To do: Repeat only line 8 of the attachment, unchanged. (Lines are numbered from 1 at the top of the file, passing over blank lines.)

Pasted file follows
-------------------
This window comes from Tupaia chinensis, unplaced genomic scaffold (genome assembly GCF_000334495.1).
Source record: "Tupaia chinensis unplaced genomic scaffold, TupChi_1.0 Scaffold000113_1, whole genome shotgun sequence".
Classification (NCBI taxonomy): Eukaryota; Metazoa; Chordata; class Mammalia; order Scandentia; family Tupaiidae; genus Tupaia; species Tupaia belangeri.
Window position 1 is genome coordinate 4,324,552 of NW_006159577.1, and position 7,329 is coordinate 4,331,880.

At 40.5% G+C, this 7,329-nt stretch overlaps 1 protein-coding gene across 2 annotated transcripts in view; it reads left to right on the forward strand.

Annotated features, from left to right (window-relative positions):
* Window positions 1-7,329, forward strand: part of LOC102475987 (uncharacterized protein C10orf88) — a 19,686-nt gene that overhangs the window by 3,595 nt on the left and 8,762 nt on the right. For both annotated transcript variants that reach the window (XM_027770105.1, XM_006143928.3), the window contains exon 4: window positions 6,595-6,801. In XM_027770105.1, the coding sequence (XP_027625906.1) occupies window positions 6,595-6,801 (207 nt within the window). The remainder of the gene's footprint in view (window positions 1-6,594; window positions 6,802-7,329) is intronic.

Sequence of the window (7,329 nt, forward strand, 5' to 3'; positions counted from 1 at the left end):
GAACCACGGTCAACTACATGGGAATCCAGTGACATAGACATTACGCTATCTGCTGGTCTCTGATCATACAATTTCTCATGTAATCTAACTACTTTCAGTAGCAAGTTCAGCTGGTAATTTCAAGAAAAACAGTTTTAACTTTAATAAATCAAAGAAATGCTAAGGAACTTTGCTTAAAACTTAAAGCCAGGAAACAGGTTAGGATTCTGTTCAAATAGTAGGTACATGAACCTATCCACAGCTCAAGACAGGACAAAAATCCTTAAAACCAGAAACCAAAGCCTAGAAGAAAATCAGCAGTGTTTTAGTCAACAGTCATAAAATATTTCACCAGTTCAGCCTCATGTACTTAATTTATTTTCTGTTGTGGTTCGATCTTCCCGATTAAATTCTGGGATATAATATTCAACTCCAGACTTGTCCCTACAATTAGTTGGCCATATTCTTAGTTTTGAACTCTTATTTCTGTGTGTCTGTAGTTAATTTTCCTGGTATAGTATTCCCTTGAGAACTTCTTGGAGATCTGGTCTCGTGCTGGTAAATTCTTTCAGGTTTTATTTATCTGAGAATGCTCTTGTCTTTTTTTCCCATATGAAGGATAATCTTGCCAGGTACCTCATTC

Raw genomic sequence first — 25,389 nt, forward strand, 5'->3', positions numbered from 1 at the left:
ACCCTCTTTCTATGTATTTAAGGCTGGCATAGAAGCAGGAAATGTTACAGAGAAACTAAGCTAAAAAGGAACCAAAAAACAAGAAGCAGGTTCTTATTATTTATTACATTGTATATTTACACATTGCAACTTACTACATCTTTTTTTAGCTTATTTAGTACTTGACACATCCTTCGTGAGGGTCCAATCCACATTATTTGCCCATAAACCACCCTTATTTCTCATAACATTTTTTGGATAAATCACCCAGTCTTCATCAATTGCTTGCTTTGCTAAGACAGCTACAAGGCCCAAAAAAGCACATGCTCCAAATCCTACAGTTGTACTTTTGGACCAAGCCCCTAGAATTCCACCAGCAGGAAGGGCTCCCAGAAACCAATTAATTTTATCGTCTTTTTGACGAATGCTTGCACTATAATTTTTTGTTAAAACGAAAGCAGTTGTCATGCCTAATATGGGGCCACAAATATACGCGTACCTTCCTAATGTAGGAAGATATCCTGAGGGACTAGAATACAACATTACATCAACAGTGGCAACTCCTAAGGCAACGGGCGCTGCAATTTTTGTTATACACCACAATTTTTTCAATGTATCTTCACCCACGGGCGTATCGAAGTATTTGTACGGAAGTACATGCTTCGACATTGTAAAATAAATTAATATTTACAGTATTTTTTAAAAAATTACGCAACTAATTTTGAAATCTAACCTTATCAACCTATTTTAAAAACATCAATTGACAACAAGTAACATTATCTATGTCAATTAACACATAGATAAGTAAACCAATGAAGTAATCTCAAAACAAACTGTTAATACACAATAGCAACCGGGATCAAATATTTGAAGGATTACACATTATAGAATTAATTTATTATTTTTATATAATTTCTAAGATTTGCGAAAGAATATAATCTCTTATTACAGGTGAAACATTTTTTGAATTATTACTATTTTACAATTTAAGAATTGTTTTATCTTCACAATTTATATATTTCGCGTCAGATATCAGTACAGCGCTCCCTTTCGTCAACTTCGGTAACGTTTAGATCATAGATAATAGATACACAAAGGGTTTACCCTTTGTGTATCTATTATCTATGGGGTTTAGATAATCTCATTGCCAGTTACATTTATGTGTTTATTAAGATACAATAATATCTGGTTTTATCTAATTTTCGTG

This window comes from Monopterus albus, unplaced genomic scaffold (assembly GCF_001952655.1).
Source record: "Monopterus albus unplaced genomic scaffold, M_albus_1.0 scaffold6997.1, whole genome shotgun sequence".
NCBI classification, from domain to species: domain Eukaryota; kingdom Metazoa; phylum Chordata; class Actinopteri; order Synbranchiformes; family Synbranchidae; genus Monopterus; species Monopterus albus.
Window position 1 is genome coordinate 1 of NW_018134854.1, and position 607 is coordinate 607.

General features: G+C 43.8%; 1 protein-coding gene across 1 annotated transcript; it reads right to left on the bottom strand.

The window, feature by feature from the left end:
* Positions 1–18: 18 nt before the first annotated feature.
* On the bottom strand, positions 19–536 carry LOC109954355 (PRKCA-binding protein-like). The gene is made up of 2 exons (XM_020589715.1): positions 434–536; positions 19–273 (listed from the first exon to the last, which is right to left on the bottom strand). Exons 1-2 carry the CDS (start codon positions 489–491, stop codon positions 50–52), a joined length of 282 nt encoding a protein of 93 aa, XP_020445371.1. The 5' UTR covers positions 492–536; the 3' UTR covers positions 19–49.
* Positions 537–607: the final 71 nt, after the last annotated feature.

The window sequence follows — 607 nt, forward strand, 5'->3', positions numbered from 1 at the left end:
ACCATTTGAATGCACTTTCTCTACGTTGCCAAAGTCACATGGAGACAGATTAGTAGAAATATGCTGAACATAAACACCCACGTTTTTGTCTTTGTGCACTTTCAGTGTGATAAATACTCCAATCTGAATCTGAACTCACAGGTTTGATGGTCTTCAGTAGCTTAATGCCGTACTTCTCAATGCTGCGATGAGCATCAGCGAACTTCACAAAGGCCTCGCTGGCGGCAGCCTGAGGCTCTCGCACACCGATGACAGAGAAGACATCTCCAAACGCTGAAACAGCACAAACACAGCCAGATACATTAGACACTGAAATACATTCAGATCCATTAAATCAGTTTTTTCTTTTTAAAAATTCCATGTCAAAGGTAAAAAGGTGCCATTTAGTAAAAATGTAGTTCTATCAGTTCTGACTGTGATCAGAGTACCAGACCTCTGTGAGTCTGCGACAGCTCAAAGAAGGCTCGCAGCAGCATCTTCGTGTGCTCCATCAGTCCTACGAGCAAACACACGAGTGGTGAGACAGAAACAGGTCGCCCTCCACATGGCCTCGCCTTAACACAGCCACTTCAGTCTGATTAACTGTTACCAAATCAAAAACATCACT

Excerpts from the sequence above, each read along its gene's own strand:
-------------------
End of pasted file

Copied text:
Sequence of the window (7,329 nt, forward strand, 5' to 3'; positions counted from 1 at the left end):